Crawford Notch of The White Mountains
Crawford Notch State Park has 5,775 acres providing access to numerous hiking trails, waterfalls, fishing, wildlife viewing, and spectacular mountain views. Crawford Notch State Park is rich in history with the famous Willey House. The campground in the park is Dry River Campground and offers 36 wooded sites.
Crawford Notch is a major pass through the White Mountains of New Hampshire, located almost entirely within the town of Hart’s Location. Roughly half of that town is contained in Crawford Notch State Park. The high point of the notch, at approximately 1,900 feet (580 m) above sea level, is at the southern end of the town of Carroll, near the Crawford Depot train station and Saco Lake, the source of the Saco River, which flows southward through the steep-sided notch. North of the high point of the notch, Crawford Brook flows more gently northwest to the Ammonoosuc River, a tributary of the Connecticut River.
Crawford Notch History
In 1860, much of Crawford Notch was owned by Dr. Samuel Bemis, who was considered an eccentric recluse, very much into naming places in the area at the time. Frankenstein Cliff (and later its neighbor, the Trestle) was named after Godfry Nicholas Frankenstein, who was born in Germany in 1820 and immigrated with his family to the United States in 1831.
To construct a railroad through the rugged terrain of Crawford Notch in the late 1800s was a remarkable achievement, and many people at the time said it was an impossible engineering feat. The gain of 1,623 feet in elevation in the 30 miles between North Conway and what is now Fabyan Station created great difficulties and expenses, and bridging the gorges proved to be especially challenging.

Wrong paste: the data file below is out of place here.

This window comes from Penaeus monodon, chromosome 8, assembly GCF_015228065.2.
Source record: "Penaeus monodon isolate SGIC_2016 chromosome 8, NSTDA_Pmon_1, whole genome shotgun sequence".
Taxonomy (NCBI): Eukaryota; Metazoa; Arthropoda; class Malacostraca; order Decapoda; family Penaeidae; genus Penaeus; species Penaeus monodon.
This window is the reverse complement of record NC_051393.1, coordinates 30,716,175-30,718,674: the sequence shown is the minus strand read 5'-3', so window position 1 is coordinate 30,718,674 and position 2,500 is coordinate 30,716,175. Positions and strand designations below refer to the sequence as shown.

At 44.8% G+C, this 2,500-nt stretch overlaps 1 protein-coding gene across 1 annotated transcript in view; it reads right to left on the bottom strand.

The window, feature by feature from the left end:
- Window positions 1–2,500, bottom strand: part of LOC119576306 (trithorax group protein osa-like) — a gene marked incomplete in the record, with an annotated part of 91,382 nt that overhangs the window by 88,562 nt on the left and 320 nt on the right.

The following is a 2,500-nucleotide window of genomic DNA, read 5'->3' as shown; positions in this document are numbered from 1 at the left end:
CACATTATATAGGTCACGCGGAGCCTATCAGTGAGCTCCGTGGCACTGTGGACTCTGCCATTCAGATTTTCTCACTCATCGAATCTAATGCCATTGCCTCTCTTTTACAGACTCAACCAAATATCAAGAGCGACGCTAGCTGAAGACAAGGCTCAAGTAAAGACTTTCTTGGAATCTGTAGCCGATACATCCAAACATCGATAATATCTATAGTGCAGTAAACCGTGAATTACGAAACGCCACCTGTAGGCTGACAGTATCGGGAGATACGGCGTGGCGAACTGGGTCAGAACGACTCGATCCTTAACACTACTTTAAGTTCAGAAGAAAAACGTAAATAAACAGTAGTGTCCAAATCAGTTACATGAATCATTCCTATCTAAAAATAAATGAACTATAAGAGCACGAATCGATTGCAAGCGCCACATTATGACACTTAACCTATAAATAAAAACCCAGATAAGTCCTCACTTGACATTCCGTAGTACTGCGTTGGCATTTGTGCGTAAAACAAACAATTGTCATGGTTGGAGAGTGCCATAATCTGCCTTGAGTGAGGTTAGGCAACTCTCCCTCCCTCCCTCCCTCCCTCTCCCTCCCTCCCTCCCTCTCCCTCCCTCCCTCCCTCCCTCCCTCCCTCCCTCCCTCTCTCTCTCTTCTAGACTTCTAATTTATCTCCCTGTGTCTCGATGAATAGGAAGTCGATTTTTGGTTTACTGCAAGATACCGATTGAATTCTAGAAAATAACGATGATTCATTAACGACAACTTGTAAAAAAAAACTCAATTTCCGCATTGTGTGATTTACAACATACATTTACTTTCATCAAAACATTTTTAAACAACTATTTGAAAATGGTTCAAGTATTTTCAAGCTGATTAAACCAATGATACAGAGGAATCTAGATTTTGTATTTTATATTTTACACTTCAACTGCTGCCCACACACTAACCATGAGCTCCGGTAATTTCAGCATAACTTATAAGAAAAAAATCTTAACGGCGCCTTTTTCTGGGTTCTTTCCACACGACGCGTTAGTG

It took 18 months to complete 26 miles of the Crawford Notch segment of the railway. Now the hardest part needed to be constructed- the part that passed right below Frankenstein Cliff. This majestic cliff soars 2,555 feet in an-almost vertical plane. The chief engineer – Anderson – was certain that a trestle bridge was the type that should be used. The decision was made to construct a trestle bridge in the shape of a keystone arch. In a keystone design, the weight is pushed downwards by the load above it. The design causes the weight to push outward onto the abutments on each side. The forces are then directed sideways, rather than downwards.
Ultimately, the entire load (the weight both of the bridge itself and of any traffic crossing it) is transferred partly down into the ground and partly out to the elements of the bridge to either side of the arch.
Today, the Conway Scenic Railroad has offered seasonal, passenger excursion trains on a five-hour round trip through the Notch. Starting at its 1874 Victorian station in North Conway Village, the “Notch Train” proceeds through Crawford Notch State Park and the White Mountain National Forest to Crawford Depot. You will travel along dizzying cliffs, plunging ravines, and see cascading brooks and then pass over the famous Frankenstein Trestle.
Crawford Notch is part of the White Mountain Trail. It was designated a National Scenic Byway in 1998. Today visitors can drive through this landscape which still unspoiled by development. Driving through Crawford Notch the historic and magnificent Frankenstein Trestle still makes observers gasp with wonder.